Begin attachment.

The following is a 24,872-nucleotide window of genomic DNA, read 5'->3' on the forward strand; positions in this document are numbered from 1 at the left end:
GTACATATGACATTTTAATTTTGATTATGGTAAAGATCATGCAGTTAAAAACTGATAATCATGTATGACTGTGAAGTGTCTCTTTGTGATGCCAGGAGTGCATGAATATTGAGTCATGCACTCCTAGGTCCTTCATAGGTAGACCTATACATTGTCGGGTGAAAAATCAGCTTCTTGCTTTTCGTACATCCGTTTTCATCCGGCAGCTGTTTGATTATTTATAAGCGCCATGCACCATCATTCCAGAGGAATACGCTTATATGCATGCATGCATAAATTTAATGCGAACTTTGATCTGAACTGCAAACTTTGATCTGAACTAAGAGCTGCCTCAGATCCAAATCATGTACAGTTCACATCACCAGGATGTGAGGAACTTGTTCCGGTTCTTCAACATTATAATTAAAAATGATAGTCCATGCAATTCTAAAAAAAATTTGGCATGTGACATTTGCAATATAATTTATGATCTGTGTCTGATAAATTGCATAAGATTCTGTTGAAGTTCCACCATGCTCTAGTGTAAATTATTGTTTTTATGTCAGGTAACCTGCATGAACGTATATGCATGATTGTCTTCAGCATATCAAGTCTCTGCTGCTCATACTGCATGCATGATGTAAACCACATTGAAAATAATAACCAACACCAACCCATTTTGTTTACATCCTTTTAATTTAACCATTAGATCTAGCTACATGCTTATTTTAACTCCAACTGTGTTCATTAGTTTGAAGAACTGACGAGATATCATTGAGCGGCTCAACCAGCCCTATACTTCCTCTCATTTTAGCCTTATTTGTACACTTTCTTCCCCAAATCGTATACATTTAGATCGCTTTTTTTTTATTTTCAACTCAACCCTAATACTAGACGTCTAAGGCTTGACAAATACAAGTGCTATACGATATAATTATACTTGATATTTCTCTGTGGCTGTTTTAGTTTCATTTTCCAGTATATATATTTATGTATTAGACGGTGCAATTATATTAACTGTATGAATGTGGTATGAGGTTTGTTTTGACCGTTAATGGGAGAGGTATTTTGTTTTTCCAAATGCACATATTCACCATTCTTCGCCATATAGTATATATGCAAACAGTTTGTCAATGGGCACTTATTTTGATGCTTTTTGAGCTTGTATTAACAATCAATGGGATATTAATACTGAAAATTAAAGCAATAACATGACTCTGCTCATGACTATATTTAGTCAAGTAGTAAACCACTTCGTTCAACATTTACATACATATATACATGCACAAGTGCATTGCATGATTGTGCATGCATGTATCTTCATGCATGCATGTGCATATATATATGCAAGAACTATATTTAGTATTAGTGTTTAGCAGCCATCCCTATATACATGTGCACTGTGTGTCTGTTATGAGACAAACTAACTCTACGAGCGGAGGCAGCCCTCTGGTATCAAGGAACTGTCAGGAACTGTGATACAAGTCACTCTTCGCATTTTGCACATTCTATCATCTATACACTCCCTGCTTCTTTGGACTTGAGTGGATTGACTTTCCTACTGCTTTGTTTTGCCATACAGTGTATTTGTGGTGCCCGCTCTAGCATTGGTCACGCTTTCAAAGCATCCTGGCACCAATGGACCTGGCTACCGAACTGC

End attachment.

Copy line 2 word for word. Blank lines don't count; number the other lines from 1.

GTACATATGACATTTTAATTTTGATTATGGTAAAGATCATGCAGTTAAAAACTGATAATCATGTATGACTGTGAAGTGTCTCTTTGTGATGCCAGGAGTGCATGAATATTGAGTCATGCACTCCTAGGTCCTTCATAGGTAGACCTATACATTGTCGGGTGAAAAATCAGCTTCTTGCTTTTCGTACATCCGTTTTCATCCGGCAGCTGTTTGATTATTTATAAGCGCCATGCACCATCATTCCAGAGGAATACGCTTATATGCATGCATGCATAAATTTAATGCGAACTTTGATCTGAACTGCAAACTTTGATCTGAACTAAGAGCTGCCTCAGATCCAAATCATGTACAGTTCACATCACCAGGATGTGAGGAACTTGTTCCGGTTCTTCAACATTATAATTAAAAATGATAGTCCATGCAATTCTAAAAAAAATTTGGCATGTGACATTTGCAATATAATTTATGATCTGTGTCTGATAAATTGCATAAGATTCTGTTGAAGTTCCACCATGCTCTAGTGTAAATTATTGTTTTTATGTCAGGTAACCTGCATGAACGTATATGCATGATTGTCTTCAGCATATCAAGTCTCTGCTGCTCATACTGCATGCATGATGTAAACCACATTGAAAATAATAACCAACACCAACCCATTTTGTTTACATCCTTTTAATTTAACCATTAGATCTAGCTACATGCTTATTTTAACTCCAACTGTGTTCATTAGTTTGAAGAACTGACGAGATATCATTGAGCGGCTCAACCAGCCCTATACTTCCTCTCATTTTAGCCTTATTTGTACACTTTCTTCCCCAAATCGTATACATTTAGATCGCTTTTTTTTTATTTTCAACTCAACCCTAATACTAGACGTCTAAGGCTTGACAAATACAAGTGCTATACGATATAATTATACTTGATATTTCTCTGTGGCTGTTTTAGTTTCATTTTCCAGTATATATATTTATGTATTAGACGGTGCAATTATATTAACTGTATGAATGTGGTATGAGGTTTGTTTTGACCGTTAATGGGAGAGGTATTTTGTTTTTCCAAATGCACATATTCACCATTCTTCGCCATATAGTATATATGCAAACAGTTTGTCAATGGGCACTTATTTTGATGCTTTTTGAGCTTGTATTAACAATCAATGGGATATTAATACTGAAAATTAAAGCAATAACATGACTCTGCTCATGACTATATTTAGTCAAGTAGTAAACCACTTCGTTCAACATTTACATACATATATACATGCACAAGTGCATTGCATGATTGTGCATGCATGTATCTTCATGCATGCATGTGCATATATATATGCAAGAACTATATTTAGTATTAGTGTTTAGCAGCCATCCCTATATACATGTGCACTGTGTGTCTGTTATGAGACAAACTAACTCTACGAGCGGAGGCAGCCCTCTGGTATCAAGGAACTGTCAGGAACTGTGATACAAGTCACTCTTCGCATTTTGCACATTCTATCATCTATACACTCCCTGCTTCTTTGGACTTGAGTGGATTGACTTTCCTACTGCTTTGTTTTGCCATACAGTGTATTTGTGGTGCCCGCTCTAGCATTGGTCACGCTTTCAAAGCATCCTGGCACCAATGGACCTGGCTACCGAACTGC